Thirteen-Day Cold War

Topics: Cold War, Soviet Union, World War II Pages: 5 (1743 words) Published: February 16, 2013
BS 3550
13 Days and the Cold War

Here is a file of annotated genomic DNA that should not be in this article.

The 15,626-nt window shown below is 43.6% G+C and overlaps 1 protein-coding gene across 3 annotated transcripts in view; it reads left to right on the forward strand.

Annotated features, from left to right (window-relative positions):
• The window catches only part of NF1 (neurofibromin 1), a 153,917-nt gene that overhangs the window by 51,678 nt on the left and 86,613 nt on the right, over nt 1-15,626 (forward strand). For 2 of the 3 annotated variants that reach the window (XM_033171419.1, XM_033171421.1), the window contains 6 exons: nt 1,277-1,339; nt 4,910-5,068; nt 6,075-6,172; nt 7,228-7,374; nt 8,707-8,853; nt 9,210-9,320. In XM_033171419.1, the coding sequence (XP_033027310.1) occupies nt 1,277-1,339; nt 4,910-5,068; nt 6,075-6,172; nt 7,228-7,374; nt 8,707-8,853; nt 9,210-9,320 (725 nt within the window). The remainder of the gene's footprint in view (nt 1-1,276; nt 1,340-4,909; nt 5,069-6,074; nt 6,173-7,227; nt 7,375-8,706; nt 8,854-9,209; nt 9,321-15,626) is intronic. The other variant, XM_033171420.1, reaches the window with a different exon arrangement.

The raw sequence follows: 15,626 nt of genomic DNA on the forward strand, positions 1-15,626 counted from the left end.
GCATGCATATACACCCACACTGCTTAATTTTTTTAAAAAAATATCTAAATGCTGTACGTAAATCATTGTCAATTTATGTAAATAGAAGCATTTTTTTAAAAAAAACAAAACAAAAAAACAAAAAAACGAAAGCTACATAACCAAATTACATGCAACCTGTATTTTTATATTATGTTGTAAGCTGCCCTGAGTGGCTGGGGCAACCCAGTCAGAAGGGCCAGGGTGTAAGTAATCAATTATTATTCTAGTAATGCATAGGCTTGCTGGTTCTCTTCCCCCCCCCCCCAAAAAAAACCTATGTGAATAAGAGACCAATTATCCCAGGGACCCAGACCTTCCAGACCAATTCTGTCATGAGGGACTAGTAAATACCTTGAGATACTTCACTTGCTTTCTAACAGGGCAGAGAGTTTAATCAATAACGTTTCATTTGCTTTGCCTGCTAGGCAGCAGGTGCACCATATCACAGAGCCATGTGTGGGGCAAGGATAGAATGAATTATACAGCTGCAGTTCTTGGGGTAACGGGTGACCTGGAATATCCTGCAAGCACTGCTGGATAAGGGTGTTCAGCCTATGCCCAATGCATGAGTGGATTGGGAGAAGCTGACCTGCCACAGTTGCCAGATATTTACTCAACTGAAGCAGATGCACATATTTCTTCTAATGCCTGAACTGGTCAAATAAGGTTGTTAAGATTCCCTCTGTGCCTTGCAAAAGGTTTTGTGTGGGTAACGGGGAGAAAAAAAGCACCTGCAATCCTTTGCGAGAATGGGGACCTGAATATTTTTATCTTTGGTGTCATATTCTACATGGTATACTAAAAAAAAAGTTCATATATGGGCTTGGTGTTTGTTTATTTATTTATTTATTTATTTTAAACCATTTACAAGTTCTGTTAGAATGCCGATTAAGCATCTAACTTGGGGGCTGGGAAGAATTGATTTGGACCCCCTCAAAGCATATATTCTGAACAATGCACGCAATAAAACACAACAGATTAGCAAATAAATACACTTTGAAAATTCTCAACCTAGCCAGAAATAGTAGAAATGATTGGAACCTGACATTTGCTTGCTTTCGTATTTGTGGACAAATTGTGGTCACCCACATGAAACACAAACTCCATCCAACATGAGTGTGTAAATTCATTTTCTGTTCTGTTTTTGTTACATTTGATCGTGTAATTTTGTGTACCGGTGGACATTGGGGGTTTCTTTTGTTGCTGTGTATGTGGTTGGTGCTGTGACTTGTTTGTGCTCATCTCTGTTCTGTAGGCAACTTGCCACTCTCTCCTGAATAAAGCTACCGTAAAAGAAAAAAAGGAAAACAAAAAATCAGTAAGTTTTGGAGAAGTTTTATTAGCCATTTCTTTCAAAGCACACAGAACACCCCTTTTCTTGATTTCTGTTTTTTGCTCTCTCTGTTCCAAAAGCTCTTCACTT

The movie 13 days describes the actual events that happened during the Cuban missile crisis of 1962. It was the first time during the Cold War that United States and the Soviet Union nearly engaged in full-scale nuclear war. The president of the United States at the time was John F. Kennedy (Bruce Greenwood). He had to immediately decide the most effective way of action for the country after seeing pictures from a U-2 spy plane showing missiles in Cuba placed by the Soviet Union capable of destroying massive areas of the country. With the help of special assistant Kenny O’Donnell (Kevin Costner) and attorney General, also Brother Robert F. Kennedy (Kevin Costner), the President must avoid bad decisions that could lead to a war with the Soviets since it involved nuclear weapons and that would also prevent them from invading Berlin. Another important character during the event is the Chief of staff of the USAF General Curtis LeMay (Kevin Conway) who would prefer to take immediate action and invade Cuba rather than finding a warless solution. The movie focuses on the meetings and discussions held in the White House where the President took some time to finally announce the conflict that developed a widespread panic in the country. The secretary of Defense Robert McNamara (Dylan Baker) and Ambassador of the United States to the UN Adlai Stevenson played critical roles during that period by showing pictures of the missiles at the UN meeting when the tension of a war started rising. The first step that the United States took in response to the pictures of the missiles is ordering the U.S Naval forces to stop all the ships entering Cuban waters and checking if they were carrying any weapons. In response to the blockade done by the U.S, the Soviets wanted the U.S to publically announce that they will never invade Cuba. Later on, a second condition is proposed by the soviets that deal with the U.S removing its Jupiter missiles from Turkey. Since the Cold War was a tight competition between the two powers, the United States decided to ignore the second condition proposed by the Soviet Union and try to conclude the deal with the first condition only. In the meantime, different actions are done without informing the President such as the U.S offensive missile. Furthermore, the President’s Brother Robert F. Kennedy was assigned to finish the deal at the soviet embassy by accepting that the United States will never invade Cuba and he also accepted the second condition which consists of removing all Jupiter missiles from Turkey but his condition was to keep it a secret agreement between the two powers and not announced publically. On the other hand, Robert F. Kennedy wanted the Soviet Union to remove the missiles in Cuba. To best understand how the two powers came to the stage of the Cuban Missiles of 1962, an explanation of the development and progress of the Cold War is necessary. First of all, what need to be said about it is that, it is a war that was fought through ideas and political means rather than military intervention. The tension started after the success of the two powers with a temporary alliance to breakdown the Nazi Germany, leaving them with political differences that turned into a competition of who is going to rule the world politically and economically. At the end World War II in 1945, the Soviets occupied Eastern Europe by directly occupying countries like Poland, Latvia, Estonia, Lithuania, Eastern Finland and Eastern Romania as Soviet Socialist Republics, introducing Communism and the United States along with allies such as Britain, France occupied West Europe supporting Capitalism with Berlin as the middle point. At the Potsdam Conference, Harry S. Truman, the President of the United States in that period and Joseph Stalin as the Premier of the Soviet Union started to have very different views about the future development of Germany and Eastern Europe and that is...
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